Tiny things are made of awesome!


Whether you're an experienced builder or new to the hobby, I've gathered material from all over the web to produce the most complete, tab and slot, dollhouse assembly blog you can find.
Tip: 1. Read through all of the instructions that came with your kit first. 2. Find your dollhouse in this blog by using the drop down menu below. 3. Read through the building process in its entirety before beginning your project. Happy building!

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Custom Rehab Week 01

This upcoming project is a little different from my usual ones. This is a rehab. This custom dollhouse belongs to a neighbor and she was ...

Monday, June 5

The Lily Dollhouse Revisited Week 19


**Unfortunately Photobucket lost all of the original photos I had taken for this post, so I can only show the finished photos. I am trying to retrieve the lost photos and if I am able to do so, I will repost them.**

It's going to take more than just a few days to properly side this dollhouse since you will have to continue working on the foundation and porch floor as you side walls in segments. I am going to begin with the front wall.

The good thing about the Lily Dollhouse is that the siding can go on much quicker than other dollhouses. This is because you can use hot melt glue to apply the siding, rather than a Quick Grab Tacky Glue, since no components will rest over your siding. The siding will be cut around all of the components instead.

The Lily's front wall is longer than the siding pieces so you have to butt your siding piece together to cover the entire width of the wall. Stagger your joints, just like you would with hardwood flooring. This will keep the joined ends from forming one continuous line going down your front wall.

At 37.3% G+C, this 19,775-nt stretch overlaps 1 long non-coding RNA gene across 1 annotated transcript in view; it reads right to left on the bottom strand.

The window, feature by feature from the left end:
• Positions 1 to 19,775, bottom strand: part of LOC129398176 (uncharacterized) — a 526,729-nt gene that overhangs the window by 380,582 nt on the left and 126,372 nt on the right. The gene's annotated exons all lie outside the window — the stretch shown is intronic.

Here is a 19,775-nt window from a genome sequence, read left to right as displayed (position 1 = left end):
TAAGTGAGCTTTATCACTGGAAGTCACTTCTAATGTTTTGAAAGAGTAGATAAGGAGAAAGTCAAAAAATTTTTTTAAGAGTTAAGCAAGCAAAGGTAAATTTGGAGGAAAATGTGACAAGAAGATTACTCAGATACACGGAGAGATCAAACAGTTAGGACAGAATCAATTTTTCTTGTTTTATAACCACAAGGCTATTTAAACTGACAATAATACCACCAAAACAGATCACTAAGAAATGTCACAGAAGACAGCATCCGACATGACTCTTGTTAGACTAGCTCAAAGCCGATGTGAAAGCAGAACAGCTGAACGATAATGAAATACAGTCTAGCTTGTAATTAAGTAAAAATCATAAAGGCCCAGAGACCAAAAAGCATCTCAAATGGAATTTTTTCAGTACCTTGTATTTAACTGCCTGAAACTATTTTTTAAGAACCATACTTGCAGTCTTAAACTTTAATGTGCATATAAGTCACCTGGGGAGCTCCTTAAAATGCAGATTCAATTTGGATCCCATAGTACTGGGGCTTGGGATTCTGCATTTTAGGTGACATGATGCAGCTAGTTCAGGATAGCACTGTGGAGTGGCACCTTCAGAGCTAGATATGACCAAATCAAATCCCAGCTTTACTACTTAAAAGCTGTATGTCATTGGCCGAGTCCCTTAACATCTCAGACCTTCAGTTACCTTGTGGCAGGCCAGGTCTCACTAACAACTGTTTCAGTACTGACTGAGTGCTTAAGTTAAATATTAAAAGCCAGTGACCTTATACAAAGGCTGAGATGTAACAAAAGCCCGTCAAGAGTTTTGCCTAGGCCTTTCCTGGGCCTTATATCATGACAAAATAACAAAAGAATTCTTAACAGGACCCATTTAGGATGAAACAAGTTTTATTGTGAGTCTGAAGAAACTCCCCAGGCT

The lap width of your siding is up to you. Some people prefer wider widths, others narrower. It also depends on the style dollhouse you're making. I used a narrower width this time and used a piece of strip wood as the measuring guide.

Make sure that your siding pieces are straight along the wall and that the lines meet between windows and other components. The edges of these siding strips can vary, they aren't completely straight. This might cause the illusion, in some sections, that the lines are not meeting, but for the most part, you want it to look like they do. Just keep it as consistent as you can and this is best done by standing back, away from the dollhouse as you apply each strip. Do not work at an angle to your wall. Keep the wall facing straight in front of you and at eye level, at all times.

You have to cut your siding around the slots where the porch roof support pieces have to be placed.

Once the siding is installed, you can use a fingernail file to sand the exposed bottom edge of each siding strip. Be gentle, so you don't split the siding. You can then paint the siding.

Work in segments, so you don't get tired. Getting tired of siding can cause you to begin making mistakes or becoming careless in the application of each strip. You will regret that in the end, because a badly sided dollhouse does not look nice. So, I suggest you side for awhile and then stop and work on something else. Good thing the foundation will certainly keep you busy.

Once the siding is complete, you can install the window sills and pediments. Remember to hide the gap between the sill and the casing, which is caused by the siding underneath, with spackle. You will need to do numerous touch ups to these windows so just give yourself some days for completion.

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